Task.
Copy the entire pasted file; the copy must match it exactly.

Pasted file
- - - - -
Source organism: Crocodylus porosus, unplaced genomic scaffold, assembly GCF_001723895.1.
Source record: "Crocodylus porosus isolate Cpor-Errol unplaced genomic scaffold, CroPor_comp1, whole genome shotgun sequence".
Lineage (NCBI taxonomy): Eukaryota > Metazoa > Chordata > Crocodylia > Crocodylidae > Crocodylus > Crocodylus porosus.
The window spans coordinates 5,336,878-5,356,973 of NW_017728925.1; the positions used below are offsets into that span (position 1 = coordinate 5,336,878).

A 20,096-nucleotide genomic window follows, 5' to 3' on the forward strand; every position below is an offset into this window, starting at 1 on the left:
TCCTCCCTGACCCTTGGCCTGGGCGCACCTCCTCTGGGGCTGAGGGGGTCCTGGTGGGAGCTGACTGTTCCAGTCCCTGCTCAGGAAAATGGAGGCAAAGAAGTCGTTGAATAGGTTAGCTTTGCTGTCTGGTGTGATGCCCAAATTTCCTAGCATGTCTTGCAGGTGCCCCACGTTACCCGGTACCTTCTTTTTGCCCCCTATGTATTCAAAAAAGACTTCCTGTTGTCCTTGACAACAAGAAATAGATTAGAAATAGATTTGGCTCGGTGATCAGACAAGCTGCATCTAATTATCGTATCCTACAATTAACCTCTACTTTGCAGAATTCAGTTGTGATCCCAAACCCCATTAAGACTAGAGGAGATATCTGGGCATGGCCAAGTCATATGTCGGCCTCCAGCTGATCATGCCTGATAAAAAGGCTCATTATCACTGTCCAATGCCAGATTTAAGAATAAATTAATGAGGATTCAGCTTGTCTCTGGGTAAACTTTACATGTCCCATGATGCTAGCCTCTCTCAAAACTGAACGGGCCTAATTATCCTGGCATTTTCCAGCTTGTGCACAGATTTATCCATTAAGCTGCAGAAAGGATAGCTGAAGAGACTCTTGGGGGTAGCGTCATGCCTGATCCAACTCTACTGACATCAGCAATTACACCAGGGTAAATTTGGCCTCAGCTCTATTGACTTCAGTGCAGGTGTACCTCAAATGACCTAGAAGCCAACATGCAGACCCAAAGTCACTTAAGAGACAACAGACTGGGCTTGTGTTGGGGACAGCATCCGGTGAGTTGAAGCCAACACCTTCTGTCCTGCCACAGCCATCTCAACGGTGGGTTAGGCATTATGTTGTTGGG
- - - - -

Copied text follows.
Source organism: Crocodylus porosus, unplaced genomic scaffold, assembly GCF_001723895.1.
Source record: "Crocodylus porosus isolate Cpor-Errol unplaced genomic scaffold, CroPor_comp1, whole genome shotgun sequence".
Lineage (NCBI taxonomy): Eukaryota > Metazoa > Chordata > Crocodylia > Crocodylidae > Crocodylus > Crocodylus porosus.
The window spans coordinates 5,336,878-5,356,973 of NW_017728925.1; the positions used below are offsets into that span (position 1 = coordinate 5,336,878).

A 20,096-nucleotide genomic window follows, 5' to 3' on the forward strand; every position below is an offset into this window, starting at 1 on the left:
TCCTCCCTGACCCTTGGCCTGGGCGCACCTCCTCTGGGGCTGAGGGGGTCCTGGTGGGAGCTGACTGTTCCAGTCCCTGCTCAGGAAAATGGAGGCAAAGAAGTCGTTGAATAGGTTAGCTTTGCTGTCTGGTGTGATGCCCAAATTTCCTAGCATGTCTTGCAGGTGCCCCACGTTACCCGGTACCTTCTTTTTGCCCCCTATGTATTCAAAAAAGACTTCCTGTTGTCCTTGACAACAAGAAATAGATTAGAAATAGATTTGGCTCGGTGATCAGACAAGCTGCATCTAATTATCGTATCCTACAATTAACCTCTACTTTGCAGAATTCAGTTGTGATCCCAAACCCCATTAAGACTAGAGGAGATATCTGGGCATGGCCAAGTCATATGTCGGCCTCCAGCTGATCATGCCTGATAAAAAGGCTCATTATCACTGTCCAATGCCAGATTTAAGAATAAATTAATGAGGATTCAGCTTGTCTCTGGGTAAACTTTACATGTCCCATGATGCTAGCCTCTCTCAAAACTGAACGGGCCTAATTATCCTGGCATTTTCCAGCTTGTGCACAGATTTATCCATTAAGCTGCAGAAAGGATAGCTGAAGAGACTCTTGGGGGTAGCGTCATGCCTGATCCAACTCTACTGACATCAGCAATTACACCAGGGTAAATTTGGCCTCAGCTCTATTGACTTCAGTGCAGGTGTACCTCAAATGACCTAGAAGCCAACATGCAGACCCAAAGTCACTTAAGAGACAACAGACTGGGCTTGTGTTGGGGACAGCATCCGGTGAGTTGAAGCCAACACCTTCTGTCCTGCCACAGCCATCTCAACGGTGGGTTAGGCATTATGTTGTTGGG